This is a once in a lifetime opportunity. I’m in the stalls of The Royal Court Theatre. There’s a total audience of three. we are about to see the dress rehearsal before tonight’s sold out press night of a Beckett Trilogy. It is Not I, Footfall and Rockaby. We are plunged into darkness. One mouth appears on stage and the fierce force of Beckett begins. In the sole actor, Lisa Dwan I’m led through the dark wit and blackness of Beckett’s soul and genius.
Beckett shines light on the darkness of familial perversions. “Will you never have done revolving it all” says a taunting and dying mother to her pacing and distressed daughter. There is deep trauma in Beckett. His pen drills into the skin flesh and bone of his characters. He will get to the dark matter were the great lines lie if it kills him and his actor. This is great theatre. Audience, allow yourself to be stunned.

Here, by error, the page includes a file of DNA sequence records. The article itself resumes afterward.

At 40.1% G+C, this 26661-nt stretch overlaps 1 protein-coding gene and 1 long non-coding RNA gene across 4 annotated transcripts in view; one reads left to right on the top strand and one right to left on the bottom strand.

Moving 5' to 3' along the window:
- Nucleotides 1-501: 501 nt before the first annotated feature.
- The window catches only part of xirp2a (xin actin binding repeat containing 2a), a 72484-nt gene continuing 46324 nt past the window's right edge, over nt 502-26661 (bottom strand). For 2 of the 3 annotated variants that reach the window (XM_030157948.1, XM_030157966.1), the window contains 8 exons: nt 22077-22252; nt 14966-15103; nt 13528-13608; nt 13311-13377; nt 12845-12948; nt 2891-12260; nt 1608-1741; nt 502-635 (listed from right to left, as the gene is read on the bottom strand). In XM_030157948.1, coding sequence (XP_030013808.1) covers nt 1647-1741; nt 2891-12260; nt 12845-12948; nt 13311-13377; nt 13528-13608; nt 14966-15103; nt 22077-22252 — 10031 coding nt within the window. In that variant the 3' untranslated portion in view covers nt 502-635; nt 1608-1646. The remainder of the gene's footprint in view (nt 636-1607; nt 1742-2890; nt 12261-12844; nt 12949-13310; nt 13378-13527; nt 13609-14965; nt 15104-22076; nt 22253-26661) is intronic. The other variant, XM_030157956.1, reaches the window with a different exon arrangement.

Lisa Dwan is my close friend. Sloane Square is full of rain when I leave Royal Court Theatre. Exhilarated. The world is sweating. Wet news print says the UK’s biggest public enquiry into abuse of young people in care in Northern Ireland begins. I saw Terry Christians “Naked Confessions of A Recovering Catholic” on Friday and though he maintains it is comedy he talks of abuse at St Bedes. On Sunday I met my old friend whose father in law was in the sunday times that same day talking of the abuse at the same school Terry mentions in his stand up. Then there’s Philomena.
Dwan’s daunting voice stays in my mind. it’s a crackly bitter and dying voice directed at the distressed daughter in Footfalls who could just as well be the whole of Ireland today “Will you never have done revolving it all in your poor mind?” She repeats the last two words “ It all”. She pauses and repeats again “it….all”.